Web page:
Imagine how silly it would be for a person to meticulously clean the outside of a cup or the bottom of a plate, but have little regard for the side that really mattered; what did Jesus call the Pharisees in Mat 23:26 for such foolishness that overlooked the secret sins in their own hearts as if they didn’t matter? What does this teach us about how great a darkness those are in who feign righteousness but cannot, or will not, see the wickedness of their own hearts? How blind and foolish must those be also who deny the spiritual realm altogether and man’s eternal soul, as if there was no inside to a cup? See Psa 14:1; cf. 2Co 4:4. Why is the heart which is represented by the inside of our cup so important to God, and why should it be of primary concern to us as well? See Mar 7:21-22. What simple and obvious remedy does Jesus prescribe for their blindness? See Mat 23:26. What does this teach us about the importance of repentance to one’s spiritual sight? Is it possible for one to see in the spiritual realm and acquire spiritual wisdom and understanding if his heart is unrepentant? See Psa 111:10; cf. Mat 13:14-15, Eph 1:17-18. In what way are Christians in the Laodicean age in which we live similarly blind to their true state, and what is Jesus’ advice to them that would also have benefited these religious leaders of the Jews? See Rev 3:17-19.
Does Jesus mean to imply by His condemnation of the scribes and Pharisees that we need not be concerned at all about the outside of our cup that represents the outward part of our person that is seen by others? Cf. 2Co 7:1 and consider that “first” in Mat 23:26 implies that there is more to follow; cf. Mat 7:5. Why does Jesus say in Mat 23:26 that the primary focus of our purification must be upon our hearts? In light of His words here and in Mar 7:21-22, is it possible for the outside of one’s cup to truly become clean unless the inside has first been cleansed? In spite of the outward appearances of the scribes and the Pharisees, was their apparent righteousness so flawless—like Jesus’, or even Job’s—that none could accuse them of hypocrisy? Is ours? What exactly was it that exposed their supposed deeds of righteousness as a mere dressing or veneer, a sheep skin that hid their true nature? Contrast 2Co 1:12, 2:17, and see Jos 24:14, Isa 33:15, Heb 10:22. What does this teach us about what it is that makes one’s outward appearance and deeds of righteousness real and identifies one as truly clean? See 1Co 5:8, 1Ti 1:5. What does the example of the scribes and Pharisees and Jesus’ words against them in Mat 23:25-26 teach us about religion as one of the potentially greatest dangers to our soul, and why? Cf. Mat 7:21-23, Luk 13:23-24. Is the goal of our faith to just be religious, or to be holy, sincere and true? And where does that take place: on the inside or the outside of our cup?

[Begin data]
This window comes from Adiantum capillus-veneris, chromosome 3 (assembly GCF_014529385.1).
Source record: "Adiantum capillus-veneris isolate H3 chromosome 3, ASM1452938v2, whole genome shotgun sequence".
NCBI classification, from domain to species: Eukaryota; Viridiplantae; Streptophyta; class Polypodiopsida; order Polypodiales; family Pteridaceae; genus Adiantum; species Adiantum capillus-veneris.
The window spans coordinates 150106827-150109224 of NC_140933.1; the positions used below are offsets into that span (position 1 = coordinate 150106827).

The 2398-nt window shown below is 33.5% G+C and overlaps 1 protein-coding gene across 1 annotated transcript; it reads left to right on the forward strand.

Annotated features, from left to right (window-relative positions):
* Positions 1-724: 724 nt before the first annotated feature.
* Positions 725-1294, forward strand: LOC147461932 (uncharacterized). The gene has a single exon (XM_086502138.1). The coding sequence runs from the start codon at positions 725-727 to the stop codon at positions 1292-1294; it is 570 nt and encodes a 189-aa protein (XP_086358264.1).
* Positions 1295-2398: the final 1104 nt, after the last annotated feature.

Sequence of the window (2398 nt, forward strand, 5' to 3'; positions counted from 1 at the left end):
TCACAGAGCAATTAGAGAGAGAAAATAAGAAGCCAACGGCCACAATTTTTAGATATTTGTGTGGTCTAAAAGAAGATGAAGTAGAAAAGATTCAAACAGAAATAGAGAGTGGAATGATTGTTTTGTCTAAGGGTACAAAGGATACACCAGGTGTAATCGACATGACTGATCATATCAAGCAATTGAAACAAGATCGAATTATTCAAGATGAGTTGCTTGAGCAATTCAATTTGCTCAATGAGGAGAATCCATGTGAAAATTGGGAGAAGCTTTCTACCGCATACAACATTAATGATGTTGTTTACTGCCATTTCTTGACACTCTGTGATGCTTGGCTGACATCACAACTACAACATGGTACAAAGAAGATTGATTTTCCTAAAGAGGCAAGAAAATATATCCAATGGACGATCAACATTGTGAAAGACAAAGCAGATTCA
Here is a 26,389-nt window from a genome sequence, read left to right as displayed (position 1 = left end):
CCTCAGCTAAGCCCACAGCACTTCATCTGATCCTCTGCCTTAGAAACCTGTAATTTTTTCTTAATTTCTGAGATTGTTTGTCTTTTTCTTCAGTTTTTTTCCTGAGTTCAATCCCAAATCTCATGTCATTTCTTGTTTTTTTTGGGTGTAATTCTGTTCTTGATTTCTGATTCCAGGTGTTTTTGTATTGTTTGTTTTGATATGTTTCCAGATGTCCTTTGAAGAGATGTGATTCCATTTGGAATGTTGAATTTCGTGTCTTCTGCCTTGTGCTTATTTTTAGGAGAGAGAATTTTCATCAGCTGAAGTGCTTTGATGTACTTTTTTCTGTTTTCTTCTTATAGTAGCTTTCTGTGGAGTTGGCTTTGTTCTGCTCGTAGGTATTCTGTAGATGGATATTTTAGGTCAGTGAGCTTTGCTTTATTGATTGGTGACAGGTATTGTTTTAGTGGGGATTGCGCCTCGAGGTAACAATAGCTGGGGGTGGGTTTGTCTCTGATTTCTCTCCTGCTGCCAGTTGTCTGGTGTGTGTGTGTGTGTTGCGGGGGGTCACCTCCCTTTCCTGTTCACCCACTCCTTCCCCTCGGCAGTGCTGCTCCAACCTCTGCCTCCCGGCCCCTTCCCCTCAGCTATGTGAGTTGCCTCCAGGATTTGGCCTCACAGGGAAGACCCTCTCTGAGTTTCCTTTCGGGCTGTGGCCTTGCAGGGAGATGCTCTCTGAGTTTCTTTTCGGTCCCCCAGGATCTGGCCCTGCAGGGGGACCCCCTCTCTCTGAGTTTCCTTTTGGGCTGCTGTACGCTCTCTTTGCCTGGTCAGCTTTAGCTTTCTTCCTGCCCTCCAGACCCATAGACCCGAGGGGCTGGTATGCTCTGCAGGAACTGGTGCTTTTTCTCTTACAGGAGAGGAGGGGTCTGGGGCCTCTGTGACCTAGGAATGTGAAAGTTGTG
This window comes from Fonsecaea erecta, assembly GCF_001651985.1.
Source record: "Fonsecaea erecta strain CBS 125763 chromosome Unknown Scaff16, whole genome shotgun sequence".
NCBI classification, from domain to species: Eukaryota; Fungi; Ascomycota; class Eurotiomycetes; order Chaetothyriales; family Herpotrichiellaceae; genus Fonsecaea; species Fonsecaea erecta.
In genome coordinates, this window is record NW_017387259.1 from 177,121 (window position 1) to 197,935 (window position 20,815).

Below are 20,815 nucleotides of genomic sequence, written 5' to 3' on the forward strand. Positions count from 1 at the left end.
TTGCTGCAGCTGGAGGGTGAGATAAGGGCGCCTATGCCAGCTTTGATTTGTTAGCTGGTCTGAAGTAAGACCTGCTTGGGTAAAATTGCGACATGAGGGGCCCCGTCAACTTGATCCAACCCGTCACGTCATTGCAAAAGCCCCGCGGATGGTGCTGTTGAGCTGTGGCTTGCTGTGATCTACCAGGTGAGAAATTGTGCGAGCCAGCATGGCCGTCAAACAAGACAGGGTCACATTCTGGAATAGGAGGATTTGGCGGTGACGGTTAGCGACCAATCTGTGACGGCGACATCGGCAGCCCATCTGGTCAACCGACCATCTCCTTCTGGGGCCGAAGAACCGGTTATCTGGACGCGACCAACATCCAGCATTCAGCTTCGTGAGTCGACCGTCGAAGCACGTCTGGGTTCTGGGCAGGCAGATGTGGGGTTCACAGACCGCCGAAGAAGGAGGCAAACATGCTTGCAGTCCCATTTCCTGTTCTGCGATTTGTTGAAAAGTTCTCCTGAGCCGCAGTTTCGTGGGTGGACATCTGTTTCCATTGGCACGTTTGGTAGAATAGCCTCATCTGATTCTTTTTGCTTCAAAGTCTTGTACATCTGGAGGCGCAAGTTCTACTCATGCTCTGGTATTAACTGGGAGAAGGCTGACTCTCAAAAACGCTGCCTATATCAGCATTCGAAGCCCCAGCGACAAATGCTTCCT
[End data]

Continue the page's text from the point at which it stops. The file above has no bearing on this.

What does Scripture prescribe for how one is to clean the inside of his cup, that the outside may become truly clean as well? See Mat 4:17. What does this teach us about where true repentance must take place? Cf. Jer 4:14, Act 2:37-38. Should we necessarily understand that repentance must begin in the heart, or can it also begin on the outside of our cup so long as it does not end there? See Eze 18:30-32, Jam 4:8. While Scripture is clear that repentance must begin with us as an act of our will and ultimately take place within our heart, are we able in our own power to completely cleanse our hearts from sin? See Pro 20:9. Who alone is able to scour away all the impurities from the inside of our cup, and by what means does He do so? See Eze 36:25-27, Tit 3:3-7. What then is the relationship between our own repentance and God’s sanctifying work of grace in our hearts? I.e., what is the main part of our repentance that sets God to work cleansing our hearts? See Psa 51:17, Isa 57:15, Luk 18:13, Joh 12:24-25, Rom 6:4-7. Because our own hearts, like those of the scribes and Pharisees, are easily deceived (Jer 17:9), for what must we earnestly pray? See Psa 139:23-24, 51:10. How does the Lord answer when we pray in this way? See Luk 18:13-14, Act 15:9, 1Jo 1:9.
What act of repentance did Jesus specifically mention on another occasion to address the robbery, self-indulgence and other wickedness that the scribes and Pharisees were full of? See Luk 11:38-41, noting that Luk 11:41 is translated by the NLT as, “Clean the inside by giving gifts to the poor, and you will be clean all over.” What does this teach us is an important means the Lord uses to cleanse our hearts? Cf. Mat 6:20-21, 19:21. Considering that the first word of the gospel is “repent” (Mat 3:2, 4:17, Act 2:38, 26:20), that repentance must be from the heart, and almsgiving is specifically set forth by Jesus as that which is able to cleanse the heart, what does this teach us about the centrality of almsgiving to the gospel? Cf. Luk 19:8-10, Act 10:2,4,31, 11:29, 24:17, Rom 15:26, Gal 2:10. Is it today, at least here in America? Why is that, and what might this indicate about why the gospel has become so ineffective in America? In what way has giving to the poor been replaced by giving to the church? Are they the same thing? Are taxes that pay for welfare programs that assist the needy the same thing as giving to the poor? Think: do they have the same effect of cleansing the heart?
1. Almsgiving is also one of the five pillars of Islam.↩